Mesa's Clover OpenCL Gets Some Love
Written by Michael Larabel in Mesa on 22 July 2010 at 08:35 PM EDT. Add A Comment
Originally set as a goal for the summer of 2009, it was not until late August of last year that the OpenCL state tracker for Mesa's Gallium3D driver architecture was finally published. However, the code was incomplete and a very early work-in-progress. Nearly a year later, this "Clover" branch of Mesa that contains the OpenCL over Mesa support is still largely incomplete and useless to end-users. Fortunately, however, a new developer has stepped up to the plate and is in the process of submitting patches.

Zack Rusin of VMware was the developer who originally authored the OpenCL state tracker and published the code. The most recent work by Zack (or anyone else) committed to the Clover repository was four months ago where Zack added over 1,000 lines of new code to the OpenCL support, but still there's a ways to go. At the same time, Zack is also responsible for lots of other work on Gallium3D and Mesa beyond his other roles within VMware.

There's now a new developer, Anthony Waters, that has created a set of patches against Mesa's OpenCL implementation that provides bug-fixes and new features. His initial mailing list message regarding the submission of his Clover patches can be found on mesa-dev.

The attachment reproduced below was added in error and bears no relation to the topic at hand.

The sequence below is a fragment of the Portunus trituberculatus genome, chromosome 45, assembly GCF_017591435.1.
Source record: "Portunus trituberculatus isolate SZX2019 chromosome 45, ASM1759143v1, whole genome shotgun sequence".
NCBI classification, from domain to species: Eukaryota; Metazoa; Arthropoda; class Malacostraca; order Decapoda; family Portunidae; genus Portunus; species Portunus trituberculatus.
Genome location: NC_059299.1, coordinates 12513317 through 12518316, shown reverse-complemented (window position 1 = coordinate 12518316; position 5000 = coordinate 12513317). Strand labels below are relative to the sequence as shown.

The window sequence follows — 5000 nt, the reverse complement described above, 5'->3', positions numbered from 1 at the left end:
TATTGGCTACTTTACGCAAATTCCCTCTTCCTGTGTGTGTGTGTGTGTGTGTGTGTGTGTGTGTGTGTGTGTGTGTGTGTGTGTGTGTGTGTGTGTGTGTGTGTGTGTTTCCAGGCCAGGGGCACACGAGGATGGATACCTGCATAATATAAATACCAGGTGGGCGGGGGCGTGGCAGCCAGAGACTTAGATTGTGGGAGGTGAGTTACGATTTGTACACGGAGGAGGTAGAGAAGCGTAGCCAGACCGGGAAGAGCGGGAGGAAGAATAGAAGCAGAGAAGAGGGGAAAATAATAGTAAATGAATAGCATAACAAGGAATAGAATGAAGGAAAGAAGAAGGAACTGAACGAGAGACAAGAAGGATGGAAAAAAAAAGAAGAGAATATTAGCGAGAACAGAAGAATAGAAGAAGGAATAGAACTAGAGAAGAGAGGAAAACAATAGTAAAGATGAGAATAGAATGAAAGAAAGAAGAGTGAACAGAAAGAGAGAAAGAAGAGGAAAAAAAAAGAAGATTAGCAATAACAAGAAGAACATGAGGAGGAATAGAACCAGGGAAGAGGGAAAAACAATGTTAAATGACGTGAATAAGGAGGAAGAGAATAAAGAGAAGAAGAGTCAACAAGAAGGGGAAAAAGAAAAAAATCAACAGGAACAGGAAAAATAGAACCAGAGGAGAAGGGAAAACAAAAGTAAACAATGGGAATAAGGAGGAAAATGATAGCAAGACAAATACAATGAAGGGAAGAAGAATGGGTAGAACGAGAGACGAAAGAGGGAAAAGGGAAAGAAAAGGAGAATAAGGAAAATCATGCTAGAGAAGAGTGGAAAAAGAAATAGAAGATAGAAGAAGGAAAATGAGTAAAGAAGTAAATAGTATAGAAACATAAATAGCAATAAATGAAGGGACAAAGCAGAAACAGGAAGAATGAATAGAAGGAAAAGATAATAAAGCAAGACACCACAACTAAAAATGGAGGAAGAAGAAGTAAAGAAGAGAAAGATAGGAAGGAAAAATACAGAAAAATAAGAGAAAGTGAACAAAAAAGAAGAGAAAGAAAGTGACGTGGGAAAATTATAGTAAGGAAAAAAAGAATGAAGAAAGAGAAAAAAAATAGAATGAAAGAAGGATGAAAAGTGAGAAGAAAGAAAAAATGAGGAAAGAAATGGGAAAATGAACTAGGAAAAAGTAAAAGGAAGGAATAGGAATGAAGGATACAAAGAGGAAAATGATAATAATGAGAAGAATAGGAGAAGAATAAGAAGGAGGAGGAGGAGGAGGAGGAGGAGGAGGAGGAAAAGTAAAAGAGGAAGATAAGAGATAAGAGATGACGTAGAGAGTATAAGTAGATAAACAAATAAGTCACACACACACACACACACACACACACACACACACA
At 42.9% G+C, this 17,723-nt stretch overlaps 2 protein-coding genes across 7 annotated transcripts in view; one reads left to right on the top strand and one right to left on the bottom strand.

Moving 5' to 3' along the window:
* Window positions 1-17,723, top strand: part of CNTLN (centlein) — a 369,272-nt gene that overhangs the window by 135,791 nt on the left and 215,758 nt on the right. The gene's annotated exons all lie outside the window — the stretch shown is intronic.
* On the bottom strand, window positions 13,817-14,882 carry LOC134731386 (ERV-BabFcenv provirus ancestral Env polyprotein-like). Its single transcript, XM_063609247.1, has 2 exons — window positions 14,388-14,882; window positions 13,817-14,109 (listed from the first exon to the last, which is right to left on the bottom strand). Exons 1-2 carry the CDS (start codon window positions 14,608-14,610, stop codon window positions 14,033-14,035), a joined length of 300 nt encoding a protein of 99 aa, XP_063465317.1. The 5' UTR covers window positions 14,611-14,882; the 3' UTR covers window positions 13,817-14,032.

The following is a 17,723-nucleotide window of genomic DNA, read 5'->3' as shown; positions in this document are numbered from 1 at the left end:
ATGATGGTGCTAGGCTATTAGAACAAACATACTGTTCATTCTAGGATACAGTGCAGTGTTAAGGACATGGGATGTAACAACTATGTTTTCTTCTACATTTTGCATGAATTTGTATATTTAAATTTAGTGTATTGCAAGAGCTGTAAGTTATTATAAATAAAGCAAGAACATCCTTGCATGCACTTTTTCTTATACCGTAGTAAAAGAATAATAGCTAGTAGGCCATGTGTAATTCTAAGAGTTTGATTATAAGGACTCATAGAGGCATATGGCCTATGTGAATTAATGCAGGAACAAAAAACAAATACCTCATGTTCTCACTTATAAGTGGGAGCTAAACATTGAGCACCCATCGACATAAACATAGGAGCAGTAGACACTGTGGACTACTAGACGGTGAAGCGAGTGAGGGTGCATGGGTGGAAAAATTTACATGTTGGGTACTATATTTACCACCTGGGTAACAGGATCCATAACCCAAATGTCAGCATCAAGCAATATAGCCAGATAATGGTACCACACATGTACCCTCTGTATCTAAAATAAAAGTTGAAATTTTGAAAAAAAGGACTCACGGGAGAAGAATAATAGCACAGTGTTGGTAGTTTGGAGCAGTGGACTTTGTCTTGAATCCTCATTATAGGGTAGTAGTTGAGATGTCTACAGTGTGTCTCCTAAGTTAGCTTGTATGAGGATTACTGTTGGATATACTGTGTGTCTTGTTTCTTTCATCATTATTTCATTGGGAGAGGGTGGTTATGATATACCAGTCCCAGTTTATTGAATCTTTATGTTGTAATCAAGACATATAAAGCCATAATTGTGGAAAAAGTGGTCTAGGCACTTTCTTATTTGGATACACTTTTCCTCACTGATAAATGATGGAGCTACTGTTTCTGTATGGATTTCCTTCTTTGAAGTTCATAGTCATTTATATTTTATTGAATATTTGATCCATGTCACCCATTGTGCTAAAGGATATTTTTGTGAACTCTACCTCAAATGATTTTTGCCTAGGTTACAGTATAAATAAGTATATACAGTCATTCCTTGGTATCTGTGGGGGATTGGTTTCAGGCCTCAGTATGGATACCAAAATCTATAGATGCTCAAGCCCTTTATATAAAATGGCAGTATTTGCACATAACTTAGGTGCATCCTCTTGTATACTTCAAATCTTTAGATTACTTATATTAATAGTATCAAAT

Hopefully these patches will be interesting and motivate others to get involved with this open-source OpenCL implementation for Linux and other operating systems. Like Mesa with it lagging behind a great deal against the latest OpenGL specifications, Clover still has yet to fully implement OpenCL 1.0, which has been out since late 2008, and the revised OpenCL 1.1 specification is already out there and in the process of being implemented by the proprietary driver vendors.

Until Mesa's OpenCL code is merged to master, the progress of this work can be tracked in the Clover repository that can be monitored via the CGit.

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Michael Larabel is the principal author of and founded the site in 2004 with a focus on enriching the Linux hardware experience. Michael has written more than 10,000 articles covering the state of Linux hardware support, Linux performance, graphics drivers, and other topics. Michael is also the lead developer of the Phoronix Test Suite, Phoromatic, and automated benchmarking software. He can be followed via Twitter or contacted via

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